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Dublin: 13 °C Thursday 27 June, 2019
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Here's how half-a-million Yes badges became the referendum's most coveted symbol

The little badge that could.

ruth1 Source: Ruth Medjber - Ruthless Imagery

I knocked on an old lady’s door in Portobello and she was a Yes. I moved on a couple of streets and she came after me looking for some badges.
I’ve given 100+ off my lapel alone. Ran down the street with the one on my jacket after a lady one night.

SO GOES THE experience of Yes Equality canvasser Victoria Curtis in recent weeks, and so many more like her.

The hundreds of thousands of Yes Equality badges distributed around the country and beyond have become a small, powerful and highly coveted symbol of support for a Yes vote in the forthcoming marriage referendum.

ruth2 Source: Ruth Medjber - Ruthless Imagery

According to the Yes Equality campaign half a million badges have been produced since distribution began last November.

They were initially part of the Register to Vote campaign in the run up to last November’s deadline.

Walter Jayawardene, spokeseperson for Yes Equality told DailyEdge.ie:

When we started with the badges we thought they were a neat little thing for people to pick up at events. Now the badge has become a constant on the campaign trail.

‘There are smiles and thumbs up exchanged when you’re wearing a badge’

Many tell of a knowing smile or nod of support or kind word when a badge is spotted on a lapel or jumper.

Tweet by @Daragh Source: Daragh/Twitter

Tweet by @Paul O'Keeffe Source: Paul O'Keeffe/Twitter

Kate Coleman of Le Cool Dublin has been out on the canvas and told DailyEdge.ie that people “have a load in their pockets and they dole them out”.

A lot of people ask for them too, which is good. I saw a group on a pub crawl in town all wearing Yes Equalitytshirts and I thought maybe they had just come off the canvas, but they said no, they were just showing support. It’s a nice feeling.

According to Victoria Curtis “they’re a huge talking point”:

tamain

Tweet by @Æ Source: Æ/Twitter

“Where can I get one of those”

Of the half-a-million badges produced, 460,000 will have been handed out by 22 May, with a further 40,000 sold online and in places like the Yes Equality pop up shop in St Stephen’s Green Shopping Centre.

Tweet by @Tiernan Brady Source: Tiernan Brady/Twitter

They’ve become so coveted that campaigners and Yes advocates have been carrying bunches of them about their person, to hand out to those who ask.

Walter Jayawardene said:

I always have a badge on me, and I always have a bunch on me. A barman came up to me the other day and said “good on you”, and asked me for a badge.

They’re not not even safe in the gym:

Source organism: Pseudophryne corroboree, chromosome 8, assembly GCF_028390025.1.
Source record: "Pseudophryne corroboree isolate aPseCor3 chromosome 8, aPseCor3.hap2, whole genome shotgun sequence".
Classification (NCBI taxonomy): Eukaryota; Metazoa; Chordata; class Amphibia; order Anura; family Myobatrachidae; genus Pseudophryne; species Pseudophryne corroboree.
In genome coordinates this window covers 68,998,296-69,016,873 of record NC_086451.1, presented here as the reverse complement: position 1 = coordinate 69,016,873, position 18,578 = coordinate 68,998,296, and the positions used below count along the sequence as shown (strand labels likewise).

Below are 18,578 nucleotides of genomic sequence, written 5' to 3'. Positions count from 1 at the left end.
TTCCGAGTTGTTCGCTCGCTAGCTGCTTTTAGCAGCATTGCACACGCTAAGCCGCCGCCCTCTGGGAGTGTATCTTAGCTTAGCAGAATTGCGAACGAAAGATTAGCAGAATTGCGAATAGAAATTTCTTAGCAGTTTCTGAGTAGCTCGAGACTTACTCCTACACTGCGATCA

Tweet by @Tara Flynn Source: Tara Flynn/Twitter

Conversation starters

Jayawardene also told us that his mother-in-law was wearing a Tá badge and sitting down in Connolly Station, when a boy of about 16 sat down beside her and told her he was gay. He told her how happy he was to see an older person show their support.

He got emotional about it, actually.

The badges haven’t been conversation starters for overhelmingly positive reasons though.

Yesterday Mary Lou McDonald was asked to remove a TÁ badge she was wearing while in the Dáil chamber, due to a “longstanding protocol around emblems of a party political nature in the precincts of Leinster House”.

Last weekend Minister of State for Equality Aodhán Ó Ríordáin was asked to remove not a badge, but a pin from his lapel while appearing on RTÉ’s Saturday Night Show.

aodh Source: @AodhanORiordain

‘Why I’m wearing a badge’

Canvasser Ben Allen told DailyEdge.ie that he hadn’t really even though about getting involved until a campaigner  friend “plastered me me with a badge” after knocking on doors and coming up against some “pretty awful experiences”.

He convinced me, without much effort, of the importance that having a straight male voice might have upon undecided or unsure voters. I wouldn’t be pushing my own agenda, so why would I be canvassing, why would I be wearing a badge in support of a yes?

I went out canvassing for the first time last night, and was surprised by both the amount of No voters (about 65-35 in favour of yes) and the Yes voters who concluded that ‘ah sure it’s going to pass anyway’. It really isn’t that clear cut. So I will be wearing my badge and opening the discussion as much as possible in the coming days to hammer home the importance of actually voting.

cork1 Of course the People's Republic has its own badge Source: Facebook

Read: Here’s why #Pingate was trending in Ireland>

This rainbow taxi for a Yes vote has been spotted on the streets of Dublin

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About the author:

Emer McLysaght

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